mother-baby-cartMother’s Day was never a day for us, at least not at first. We didn’t celebrate – my father didn’t write cards from his children as babies; we didn’t scamper up to the bed on Sunday morning, bruised and bent flower heads clasped in our sweaty little hands. It was just another day, like any other day. So many days were like that – Valentines Day, Halloween, Father’s Day, even birthdays. We did celebrate the coming of May (though not Ederlezi as some of our Balkan Romani friends did) and the coming of the Autumn, when we settled in for the winter, as well as Christmas and New Year (and a smattering of Saint’s Days, Name Days, and other holidays).

My bari familija, and possibly many others, in many ways celebrated mothers every day. It seems counter-intuitive that such a patriarchal culture would be so invested in its women. My grandmother, Baba Edita told me that outsiders thought that Romani women were oppressed by our men; forced into marriages and motherhood without so much as a “may I?”… My family were somewhat traditional. My grandparents and parents had arranged marriages; they upheld clothing rules (women especially – no short sleeves, long skirts, under skirts, headscarf when in the presence of men, cooking, or when among non-Romani. At age eleven girls and boys became separated, undertaking the work they’d come to do as adults – for girls, that meant cooking, cleaning, looking after younger family members and the elders, running errands (collecting wood, bottles to return for cash, buying or picking food), and doing washing. At age twelve, many were ‘betrothed’ or ‘promised’ to the son of a close (but not related) family. Dowry was talked about and arranged, but the marriage wouldn’t take place for another two or four years.

And so it was in my life.

Wives were expected to have many children – seen as blessings from God to have many children is to lead a blessed and rich life – and they were revered for their ability to do so. Women who were pregnant were tended every moment – and they were protected from negativity, sadness, and outsiders. They were given the best food and drink, the warmest blankets, the sunniest spot in which to sit. The men would not raise their voices around a pregnant woman (or her newborn infant) and would give her luck and blessings in every sentence. A women with children managed her own house and her family finances. She decided what money was spent on, she decided how the children were raised (though fathers would often dispense discipline), and she was cunning – doing what she wanted, many times without her husband’s permission or knowledge. After all, most men were gone all day working, looking for work, or collecting scrap, wood, and other salvageable items to sell.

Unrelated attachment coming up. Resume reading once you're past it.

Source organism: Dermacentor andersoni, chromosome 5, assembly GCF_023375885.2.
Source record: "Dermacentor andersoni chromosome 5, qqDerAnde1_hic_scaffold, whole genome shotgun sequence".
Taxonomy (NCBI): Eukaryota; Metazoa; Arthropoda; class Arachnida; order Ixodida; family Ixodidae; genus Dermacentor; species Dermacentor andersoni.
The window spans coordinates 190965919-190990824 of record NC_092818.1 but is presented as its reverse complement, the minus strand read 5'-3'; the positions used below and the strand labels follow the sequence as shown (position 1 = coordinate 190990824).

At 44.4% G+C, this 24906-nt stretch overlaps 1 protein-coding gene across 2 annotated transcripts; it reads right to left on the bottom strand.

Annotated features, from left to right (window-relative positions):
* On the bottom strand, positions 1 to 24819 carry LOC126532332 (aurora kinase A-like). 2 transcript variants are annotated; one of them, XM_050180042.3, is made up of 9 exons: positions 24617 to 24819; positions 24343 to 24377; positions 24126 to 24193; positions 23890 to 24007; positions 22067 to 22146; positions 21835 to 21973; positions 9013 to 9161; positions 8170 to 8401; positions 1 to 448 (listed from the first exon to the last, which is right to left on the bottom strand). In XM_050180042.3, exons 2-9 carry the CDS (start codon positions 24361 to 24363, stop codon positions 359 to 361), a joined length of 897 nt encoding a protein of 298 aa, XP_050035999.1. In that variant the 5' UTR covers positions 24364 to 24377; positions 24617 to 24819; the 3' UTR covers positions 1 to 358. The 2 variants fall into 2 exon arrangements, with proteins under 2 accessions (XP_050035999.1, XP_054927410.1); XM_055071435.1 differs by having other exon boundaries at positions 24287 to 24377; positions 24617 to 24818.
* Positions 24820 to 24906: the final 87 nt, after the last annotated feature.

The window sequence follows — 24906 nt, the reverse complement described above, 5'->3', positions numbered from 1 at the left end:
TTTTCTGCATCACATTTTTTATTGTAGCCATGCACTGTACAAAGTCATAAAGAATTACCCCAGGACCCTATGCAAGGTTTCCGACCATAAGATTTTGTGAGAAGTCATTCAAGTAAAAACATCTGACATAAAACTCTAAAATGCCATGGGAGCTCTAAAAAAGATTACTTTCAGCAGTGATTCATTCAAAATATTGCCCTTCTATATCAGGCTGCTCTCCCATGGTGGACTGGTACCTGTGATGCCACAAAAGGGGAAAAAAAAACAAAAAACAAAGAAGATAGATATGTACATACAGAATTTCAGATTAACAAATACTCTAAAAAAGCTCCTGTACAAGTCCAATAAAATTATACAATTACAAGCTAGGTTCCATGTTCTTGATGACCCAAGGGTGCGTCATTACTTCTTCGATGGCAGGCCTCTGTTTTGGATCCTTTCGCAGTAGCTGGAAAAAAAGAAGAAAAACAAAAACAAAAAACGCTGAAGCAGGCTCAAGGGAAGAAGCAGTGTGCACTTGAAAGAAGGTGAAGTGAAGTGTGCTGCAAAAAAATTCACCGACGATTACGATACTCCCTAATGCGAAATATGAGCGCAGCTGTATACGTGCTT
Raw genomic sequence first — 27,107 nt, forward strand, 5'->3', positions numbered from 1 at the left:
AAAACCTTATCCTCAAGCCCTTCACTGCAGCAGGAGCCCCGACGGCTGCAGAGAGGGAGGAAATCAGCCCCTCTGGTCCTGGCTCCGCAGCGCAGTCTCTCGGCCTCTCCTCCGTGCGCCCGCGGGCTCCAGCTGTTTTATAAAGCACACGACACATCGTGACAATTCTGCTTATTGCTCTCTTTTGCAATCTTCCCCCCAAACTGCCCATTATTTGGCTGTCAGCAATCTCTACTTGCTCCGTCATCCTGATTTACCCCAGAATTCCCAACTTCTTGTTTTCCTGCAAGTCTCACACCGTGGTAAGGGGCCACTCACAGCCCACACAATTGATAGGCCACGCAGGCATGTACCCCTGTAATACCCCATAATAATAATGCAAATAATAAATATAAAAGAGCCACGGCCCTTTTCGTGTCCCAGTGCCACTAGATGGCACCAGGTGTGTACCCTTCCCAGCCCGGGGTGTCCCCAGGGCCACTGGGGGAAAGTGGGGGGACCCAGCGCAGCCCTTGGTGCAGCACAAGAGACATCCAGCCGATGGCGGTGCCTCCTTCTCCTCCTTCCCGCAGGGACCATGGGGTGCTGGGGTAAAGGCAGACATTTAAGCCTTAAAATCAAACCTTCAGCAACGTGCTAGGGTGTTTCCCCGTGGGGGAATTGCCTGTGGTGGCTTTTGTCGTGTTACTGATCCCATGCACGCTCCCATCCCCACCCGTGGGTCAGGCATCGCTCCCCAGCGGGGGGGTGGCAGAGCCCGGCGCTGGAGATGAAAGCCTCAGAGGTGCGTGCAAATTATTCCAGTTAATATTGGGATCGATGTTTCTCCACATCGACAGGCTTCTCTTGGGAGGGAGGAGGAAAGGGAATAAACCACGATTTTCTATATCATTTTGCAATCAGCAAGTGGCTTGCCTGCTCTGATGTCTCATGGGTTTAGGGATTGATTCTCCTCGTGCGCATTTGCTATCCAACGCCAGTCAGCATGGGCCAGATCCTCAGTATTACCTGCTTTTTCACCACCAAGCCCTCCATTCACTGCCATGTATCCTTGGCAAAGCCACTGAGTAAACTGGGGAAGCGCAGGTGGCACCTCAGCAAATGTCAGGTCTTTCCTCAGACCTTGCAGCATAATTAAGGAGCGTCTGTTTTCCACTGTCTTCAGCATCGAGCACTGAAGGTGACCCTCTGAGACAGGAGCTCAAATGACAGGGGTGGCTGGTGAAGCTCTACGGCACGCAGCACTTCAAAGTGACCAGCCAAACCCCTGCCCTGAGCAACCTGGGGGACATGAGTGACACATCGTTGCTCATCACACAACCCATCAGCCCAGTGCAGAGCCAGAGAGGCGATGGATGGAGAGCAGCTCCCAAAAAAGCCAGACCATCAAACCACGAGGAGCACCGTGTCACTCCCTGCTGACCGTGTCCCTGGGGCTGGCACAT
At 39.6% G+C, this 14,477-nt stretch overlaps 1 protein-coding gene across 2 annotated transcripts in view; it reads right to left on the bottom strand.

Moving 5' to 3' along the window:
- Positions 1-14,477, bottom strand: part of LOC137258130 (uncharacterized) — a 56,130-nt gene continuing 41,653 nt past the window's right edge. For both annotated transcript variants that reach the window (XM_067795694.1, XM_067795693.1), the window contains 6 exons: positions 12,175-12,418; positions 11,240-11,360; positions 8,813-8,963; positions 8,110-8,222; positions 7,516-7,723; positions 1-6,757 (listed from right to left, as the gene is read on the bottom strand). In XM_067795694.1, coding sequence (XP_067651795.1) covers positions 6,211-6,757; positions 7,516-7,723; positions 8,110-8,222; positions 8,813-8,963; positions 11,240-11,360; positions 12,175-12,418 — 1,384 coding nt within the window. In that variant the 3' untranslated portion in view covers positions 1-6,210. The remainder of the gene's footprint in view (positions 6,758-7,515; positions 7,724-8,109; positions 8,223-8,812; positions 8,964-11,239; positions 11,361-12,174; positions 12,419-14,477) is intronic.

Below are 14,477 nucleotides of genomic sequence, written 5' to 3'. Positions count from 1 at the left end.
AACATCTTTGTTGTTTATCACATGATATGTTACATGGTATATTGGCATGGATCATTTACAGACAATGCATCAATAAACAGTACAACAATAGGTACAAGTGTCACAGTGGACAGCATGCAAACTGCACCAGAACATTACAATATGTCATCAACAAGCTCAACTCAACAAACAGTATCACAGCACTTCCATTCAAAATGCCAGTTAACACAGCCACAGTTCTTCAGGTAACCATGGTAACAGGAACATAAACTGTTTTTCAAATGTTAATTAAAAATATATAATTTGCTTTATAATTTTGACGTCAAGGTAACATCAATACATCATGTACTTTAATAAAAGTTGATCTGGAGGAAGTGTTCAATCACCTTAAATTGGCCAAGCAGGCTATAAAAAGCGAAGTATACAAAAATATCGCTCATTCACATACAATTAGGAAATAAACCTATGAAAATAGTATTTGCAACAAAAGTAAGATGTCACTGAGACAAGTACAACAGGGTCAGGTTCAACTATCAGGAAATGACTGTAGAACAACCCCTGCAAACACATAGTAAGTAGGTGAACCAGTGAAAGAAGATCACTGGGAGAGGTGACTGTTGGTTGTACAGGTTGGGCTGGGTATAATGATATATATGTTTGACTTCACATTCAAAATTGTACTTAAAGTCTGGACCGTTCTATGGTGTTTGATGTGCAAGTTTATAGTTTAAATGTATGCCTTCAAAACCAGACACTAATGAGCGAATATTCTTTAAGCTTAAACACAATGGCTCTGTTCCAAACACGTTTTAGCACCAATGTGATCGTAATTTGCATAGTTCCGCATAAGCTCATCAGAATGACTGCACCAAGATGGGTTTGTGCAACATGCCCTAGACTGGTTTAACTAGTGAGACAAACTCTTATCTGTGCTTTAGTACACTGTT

For such a patriarchal and misogynist culture, our women were surely taken care of and valued – respected and adored – and had a lot of control, even if it wasn’t explicit.

But, Maami Babka said to me once, ” a woman is only good as a daj” [in my dialect, the word means both mother and uterus].

I can see now what she meant, that even in our value and worth as wives and mothers, we were severely limited. My mother, daughter of the Holocaust, daughter of rationing and poverty, had many demons of her own to fight, as well as the everyday discrimination, oppression, and racism our families faced. She wasn’t educated, she was married. She lost several children before we came along, her survivors. Our culture kept away from Western medicine and my mother struggled for years with depression and other mental health problems. Bibi Ajveri looked after her when she couldn’t look after herself – we were part of a family of strong women, mad women, and lost women.

I remember my first Mother’s Day. I was about to turn five. The first Sunday in March I pulled out the little card I’d made along with my classmates. Many of them Romani, and most of us clueless as to it’s meaning. Dakero Djives. I knew we were supposed to be thankful to our mothers, but I was always surrounded by a hundred mothers – aunts, grandmothers, cousins. I awkwardly handed it to her and said “Happy Mother’s Day!” She looked at me at frowned. Then, she turned to Baba Edita and asked, “so tut dinja?” [what did she give you?] Baba just shook her head, but couldn’t help smiling. None of us had a clue about this Mother’s Day thing and what we were supposed to do. So, we all stood and stared at the card for a moment, before getting on with our day just the same as always.

After that, the cards I brought home were the source of many jokes and much laughter. Mother’s Day had become a tradition, but only because for us, it was strange to single out one mother for such an honour.

I too am a daughter of poverty and struggle, but thanks to the voices of the many mothers in my life, I was able to change my direction and my fate and I feel so privileged and blessed to be where I am now.

Daje, baxtalo Dakero Djives… bijal tute som korkori.

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